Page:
Portrait of Julius II
Giuliano della Rovere (Albissola, Savona 1443- Rome 1513) was pope from 1503 to 1513 under the name Julius II. A skilful politician, but above all a military man of impulsive character, he based his entire pontificate on the consolidation of the Church's role in the European context, the affirmation of its temporal power and the defence of its territorial borders against threats from other European nations. However, his fame is also linked to his role as an extraordinary patron of the arts and sponsor of Michelangelo, Raphael, Bramante and many other artists who contributed to radically changing the appearance of Rome in the first decades of the 16th century.
Raphael was in Rome in the autumn of 1508 and in a short time had won the favour of the pope who entrusted him with the decoration of four large rooms chosen to establish his new private flat, known today as the “Raphael Rooms”. Raphael completed the first of the rooms, the one known as the “Segnatura”, in 1511 and the design for the portrait of Julius II is also dated to around this time. The pope is depicted on a chamber chair the uprights of which have an acorn-shaped tip: this is a brilliant ploy by Raphael to recall the coat-of-arms symbols of the Della Rovere family (the acorns, fruits of the oak tree). The space is defined by a curtain that was originally intended to have a bottle-green colour, which can no longer be seen today due to oxidation of the pigments and the consequent change of colour to a dark brown shade. The absorbed expression of the subject, staring at an indefinite point in front of him, and the position of the bejewelled hands - one clasps a handkerchief, the other seems almost to want to cling to the armrest - form an ensemble of great emotional intensity. It is not so much the sumptuousness of the clothing, albeit carefully thought-out, that strikes the spectator, but the gestures of the protagonist, the expression on his tired and sagging face, caught up in the last years of his life tormented by the vicissitudes of the long conflict with France and the resulting territorial losses. As a result of these events, Julius II decided to let his beard grow and to wear it as a sign of mourning until he regained the stolen territories. The impact caused on the public of the time by the portrait of that “terrible” and at the same time very old pope is testified by the words of Giorgio Vasari in his biography of Raphael, where he specifies that the painting was “so alive and true that it made people afraid to look at the portrait, as if he were actually alive” and adds an important piece of information regarding its initial location “the work is now in Santa Maria del Popolo”. The painting mentioned by the biographer, identified in the past as the Palatine Gallery exemplar, is now unanimously recognised as the version in the National Gallery, London, which was executed in oil on wood. Our painting, on the other hand, which came to Florence with Vittoria della Rovere's inheritance, is to be considered a second version on the same model, probably executed by the pupils of the painter to be sent to Urbino, in homage to the reigning family to which the pope belonged.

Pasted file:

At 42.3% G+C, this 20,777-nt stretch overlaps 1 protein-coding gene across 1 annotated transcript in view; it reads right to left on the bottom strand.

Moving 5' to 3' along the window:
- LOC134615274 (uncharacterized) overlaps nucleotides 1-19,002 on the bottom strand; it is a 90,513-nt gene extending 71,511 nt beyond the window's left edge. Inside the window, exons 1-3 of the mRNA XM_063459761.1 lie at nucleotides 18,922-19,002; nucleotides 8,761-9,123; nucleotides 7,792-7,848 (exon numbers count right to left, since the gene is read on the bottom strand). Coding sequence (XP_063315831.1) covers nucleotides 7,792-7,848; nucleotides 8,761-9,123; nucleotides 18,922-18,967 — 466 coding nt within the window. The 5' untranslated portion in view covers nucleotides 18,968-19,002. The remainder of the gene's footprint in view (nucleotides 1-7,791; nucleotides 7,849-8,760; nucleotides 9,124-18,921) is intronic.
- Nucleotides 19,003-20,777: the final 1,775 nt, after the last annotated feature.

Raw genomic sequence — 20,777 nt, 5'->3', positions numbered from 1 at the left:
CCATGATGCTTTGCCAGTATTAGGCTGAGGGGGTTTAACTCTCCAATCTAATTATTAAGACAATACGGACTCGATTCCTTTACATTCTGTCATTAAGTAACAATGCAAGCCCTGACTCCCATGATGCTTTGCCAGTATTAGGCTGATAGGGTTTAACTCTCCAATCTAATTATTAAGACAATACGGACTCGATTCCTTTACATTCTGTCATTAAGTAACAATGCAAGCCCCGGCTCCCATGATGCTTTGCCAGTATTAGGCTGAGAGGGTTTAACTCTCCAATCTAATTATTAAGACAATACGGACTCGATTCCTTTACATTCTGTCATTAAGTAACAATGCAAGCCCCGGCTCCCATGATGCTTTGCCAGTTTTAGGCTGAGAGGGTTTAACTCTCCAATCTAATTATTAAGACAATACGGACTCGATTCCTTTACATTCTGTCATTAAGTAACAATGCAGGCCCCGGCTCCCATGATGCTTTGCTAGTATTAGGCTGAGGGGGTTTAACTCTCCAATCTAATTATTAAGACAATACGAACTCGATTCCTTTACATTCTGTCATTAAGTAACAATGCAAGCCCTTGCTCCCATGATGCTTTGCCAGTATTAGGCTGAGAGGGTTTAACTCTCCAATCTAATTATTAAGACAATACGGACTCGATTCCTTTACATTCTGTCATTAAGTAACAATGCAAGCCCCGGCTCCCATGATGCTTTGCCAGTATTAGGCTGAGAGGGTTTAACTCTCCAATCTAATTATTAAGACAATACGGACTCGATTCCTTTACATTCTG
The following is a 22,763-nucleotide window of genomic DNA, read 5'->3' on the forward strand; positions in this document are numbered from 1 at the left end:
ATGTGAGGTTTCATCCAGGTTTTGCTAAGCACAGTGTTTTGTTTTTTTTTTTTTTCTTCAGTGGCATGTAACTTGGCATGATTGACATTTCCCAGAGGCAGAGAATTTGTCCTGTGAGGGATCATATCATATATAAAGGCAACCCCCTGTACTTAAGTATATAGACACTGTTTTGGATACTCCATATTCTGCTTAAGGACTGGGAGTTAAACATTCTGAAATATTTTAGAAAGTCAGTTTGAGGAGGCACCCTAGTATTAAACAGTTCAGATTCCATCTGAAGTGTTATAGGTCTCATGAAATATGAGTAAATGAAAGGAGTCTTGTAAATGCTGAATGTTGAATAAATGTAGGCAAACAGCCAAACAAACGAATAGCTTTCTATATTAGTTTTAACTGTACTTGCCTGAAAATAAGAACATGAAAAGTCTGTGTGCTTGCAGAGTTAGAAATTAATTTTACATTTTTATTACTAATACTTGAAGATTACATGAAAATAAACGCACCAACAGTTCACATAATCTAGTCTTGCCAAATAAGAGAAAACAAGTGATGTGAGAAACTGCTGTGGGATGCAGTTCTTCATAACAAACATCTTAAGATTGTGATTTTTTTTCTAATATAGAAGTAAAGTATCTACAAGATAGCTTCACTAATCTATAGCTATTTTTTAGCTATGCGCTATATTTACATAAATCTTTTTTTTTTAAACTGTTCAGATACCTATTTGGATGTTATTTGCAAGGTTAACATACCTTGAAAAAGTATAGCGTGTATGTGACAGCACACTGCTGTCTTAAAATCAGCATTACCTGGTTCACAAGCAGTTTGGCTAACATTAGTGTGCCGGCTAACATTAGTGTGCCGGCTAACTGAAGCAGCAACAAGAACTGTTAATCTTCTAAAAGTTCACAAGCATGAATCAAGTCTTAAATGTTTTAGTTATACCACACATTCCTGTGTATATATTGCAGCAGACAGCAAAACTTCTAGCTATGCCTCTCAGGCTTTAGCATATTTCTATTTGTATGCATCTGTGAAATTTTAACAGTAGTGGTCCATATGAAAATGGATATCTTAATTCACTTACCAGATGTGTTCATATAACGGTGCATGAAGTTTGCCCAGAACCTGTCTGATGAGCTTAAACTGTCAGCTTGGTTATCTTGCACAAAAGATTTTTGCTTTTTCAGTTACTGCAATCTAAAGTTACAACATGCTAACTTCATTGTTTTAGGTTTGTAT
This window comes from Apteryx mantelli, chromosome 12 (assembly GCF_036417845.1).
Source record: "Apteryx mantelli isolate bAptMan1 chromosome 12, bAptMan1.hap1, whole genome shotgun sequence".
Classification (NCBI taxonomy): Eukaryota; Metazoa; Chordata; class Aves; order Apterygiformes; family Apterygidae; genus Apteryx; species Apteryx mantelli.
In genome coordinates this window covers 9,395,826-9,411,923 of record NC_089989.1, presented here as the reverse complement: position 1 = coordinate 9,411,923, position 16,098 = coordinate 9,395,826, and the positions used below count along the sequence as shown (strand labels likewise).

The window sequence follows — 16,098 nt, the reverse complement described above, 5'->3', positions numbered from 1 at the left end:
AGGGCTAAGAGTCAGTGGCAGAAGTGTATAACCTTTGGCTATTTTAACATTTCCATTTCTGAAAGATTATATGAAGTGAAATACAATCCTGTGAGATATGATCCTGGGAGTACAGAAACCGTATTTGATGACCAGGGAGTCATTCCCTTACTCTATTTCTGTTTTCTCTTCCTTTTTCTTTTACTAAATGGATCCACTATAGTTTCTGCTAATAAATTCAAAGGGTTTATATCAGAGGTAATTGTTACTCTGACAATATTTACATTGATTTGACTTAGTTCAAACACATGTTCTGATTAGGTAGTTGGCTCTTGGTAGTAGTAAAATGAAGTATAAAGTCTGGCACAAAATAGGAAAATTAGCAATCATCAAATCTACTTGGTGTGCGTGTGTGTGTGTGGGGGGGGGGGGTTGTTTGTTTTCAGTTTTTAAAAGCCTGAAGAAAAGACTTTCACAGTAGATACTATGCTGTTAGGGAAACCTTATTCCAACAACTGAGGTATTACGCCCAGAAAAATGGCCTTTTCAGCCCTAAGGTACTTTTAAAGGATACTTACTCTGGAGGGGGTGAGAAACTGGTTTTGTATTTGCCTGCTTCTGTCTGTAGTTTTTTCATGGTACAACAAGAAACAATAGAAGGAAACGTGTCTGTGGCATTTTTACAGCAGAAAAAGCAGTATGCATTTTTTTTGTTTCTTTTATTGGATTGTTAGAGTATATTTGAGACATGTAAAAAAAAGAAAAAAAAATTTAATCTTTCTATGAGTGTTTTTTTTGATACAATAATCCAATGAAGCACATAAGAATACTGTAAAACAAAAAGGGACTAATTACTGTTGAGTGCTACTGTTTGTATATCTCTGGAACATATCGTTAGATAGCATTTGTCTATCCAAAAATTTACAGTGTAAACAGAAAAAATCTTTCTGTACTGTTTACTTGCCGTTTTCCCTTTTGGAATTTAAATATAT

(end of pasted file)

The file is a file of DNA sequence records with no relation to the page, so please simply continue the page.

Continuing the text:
J.Meyer Zur Capellen, in Raphael and the Portrait of Julius II, a cura di J. Sander, Frankfurt, 2013, pp. 51-77; N. Baldini in 1564/2014 Michelangelo. Incontrare un artista universale, a cura di C. Acidini, E. Capretti, S. Risaliti, Firenze, 2014, pp. 232-233.